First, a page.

Hubert Burda Media

Masters and Commander

A former IT honcho and award-winning entrepreneur is back with a new passion-led venture dedicated to bringing in rare European old masters paintings. By Lauren Tan

Masters and Commander

A long drive followed by manned gantries, security pods, bag scanners…what's next? A voice in the wall telling us to hold up our right hand and swear that we're not about to pull off the biggest art heist Singapore has ever seen?
Then again, given that behind the wall of security there actually is a signed work by Rococo artist François Boucher, a museum league painting by Jan Brueghel the Elder, and not to mention, the US$9 million Madonna and Child by Andrea del Sarto in one of the viewing rooms, the precaution is understandable.
We are at Christie's Fine Art Storage Services at the Singapore Freeport where gallerist Chng Hock Huat displays — for sale — a collection of European paintings that date between the 16th and 19th centuries. His year-old gallery Emperor Fine Art is the first in Asia to specialise in the old masters (a term which denotes European painters of skill who worked before 1800) and entry to it is by invitation only.
“When a client follows us all the way out here to Changi, they must have a real interest. It's not like there's a shopping mall with Prada or Hermès next door,” the 45-year-old says of our eventful journey. “We like that it has a very museum-like environment here,” he continues, gesturing at the interior's whitewashed walls within which we can hear even a pin drop.
“We need to treat the paintings with dignity and respect. We don't own the paintings; the paintings own us. We live for 70 or 80 years and then we're gone, whereas these paintings have been around for 400 to 500 years.”
But unlike museums where guided tours are bonus, all viewings here are led by an expert, in this case, Curatorial Director and Head of Business Development Merit-Verena Eisenmann. Art history-trained, she helps would-be collectors make sense of high art in simple parlance. One fine example: “That's Venus. Venus is always pulled on a carriage of swans,” she says of a Raffaello Vanni canvas that is part of the current 24-strong collection.
German-born Eisenmann is the yin to Chng's yang. “I'm all about art for art's sake, but he, he's a businessman,” she teases her boss. “Within the organisation, I am the most capitalistic,” Chng concedes. “I started [the gallery] as a 75-percent entrepreneur, 25-percent art lover, but now it's about 50-50, and I need to maintain that balance because Merit is 99-percent art lover.”
A former infocomm technology CEO and a 2004 ASME Entrepreneur of the Year, Chng believes Singapore's position as a cosmopolitan hub will drum up interest for European old masters. “At any one time, we have 10 to 20 percent of the world's richest passing through or residing in Singapore, and many of them, including the region's tycoons are no strangers to Western art. We just need to further unleash their appreciation,” he says.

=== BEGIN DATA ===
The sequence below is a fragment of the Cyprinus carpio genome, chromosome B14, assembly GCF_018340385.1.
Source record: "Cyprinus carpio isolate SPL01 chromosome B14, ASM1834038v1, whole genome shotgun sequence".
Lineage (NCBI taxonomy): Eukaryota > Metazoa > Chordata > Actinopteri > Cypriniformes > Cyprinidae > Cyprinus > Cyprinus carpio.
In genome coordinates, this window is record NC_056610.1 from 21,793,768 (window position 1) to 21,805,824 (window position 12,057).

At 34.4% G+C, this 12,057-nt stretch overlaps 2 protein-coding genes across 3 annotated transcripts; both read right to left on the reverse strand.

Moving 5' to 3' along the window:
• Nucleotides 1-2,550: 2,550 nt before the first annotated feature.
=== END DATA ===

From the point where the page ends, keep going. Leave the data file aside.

Chng also plans for Emperor Fine Art to establish a presence in Hong Kong and Beijing within the next two years and is also looking to organise a fine arts fair in Singapore.
A self-described “Singaporean heartlander” — he grew up in a one-room rental flat in Lengkok Bahru — Chng's own enthusiasm for art was discovered a decade ago when, on a friend's recommendation, he purchased his first painting, a piece by acclaimed Chinese landscape artist Lu Yan Shao.
“At the time, for the $100,000 I paid, I could have bought a small apartment in Shanghai. And when my wife asked: ‘Will it give you rental or dividends?' I rationalised that it would give me aesthetic dividends!” the now avid collector recalls.
In 2010, Chng left corporate life to enrol in the Masters of Art Business programme by Sotheby's Institute of Art in London. While studying Western art, he also pursued Chinese brush painting on the side. (His very commendable attempts still hang “in the dungeon”, ie the basement of his home.) It was his dissertation supervisor Professor Jeremy Eckstein that introduced Chng to Derek Johns, owner of London-based Derek Johns Gallery, through whom Emperor Fine Art obtains its pieces.
“I still have that capitalistic side in me that is very logical. And with the old masters, provenance and authenticity is of paramount importance, so the partnership with someone like Johns, who used to head the old masters department at Sotheby's, is an assurance that the pieces I'm getting are genuine,” says Chng.
Much like buying a car, each painting sold by Emperor Fine Art further comes with an “owner's kit” containing a welcome letter and documentation of provenance — an industry first according to Eisenmann.
While Chng professes an eye for beauty, technique and not to mention, a businessman's gut feel of what will sell, a good number of paintings he selected for the gallery were picked, in part for his personal connection to the work. Mario del Fiori's still life of a vase of flowers was chosen as he had his mother in mind, while Jeanne-Elisabeth Chaudet's portrait of a young girl tending to her birds reminded him of his 10-year-old daughter. (He has three other children ranging in age from two to 12.)
“I hope the selection I made will suit local collectors. But the test of the pudding is in the tasting. I can only tell you later in the year if my taste works or if we have to calibrate our offerings,” says Chng who has set himself a sales target of $1.5 million this year.
Will he snap up any of the pieces himself? “Strictly speaking, we have to keep the best for our clients. They should have first right of choice. But if after a year, no one has bought any of the pieces I like, I may take a couple,” he replies.
“He has to wait,” Eisenmann pips up at this point, clearly allowing him no room to renege.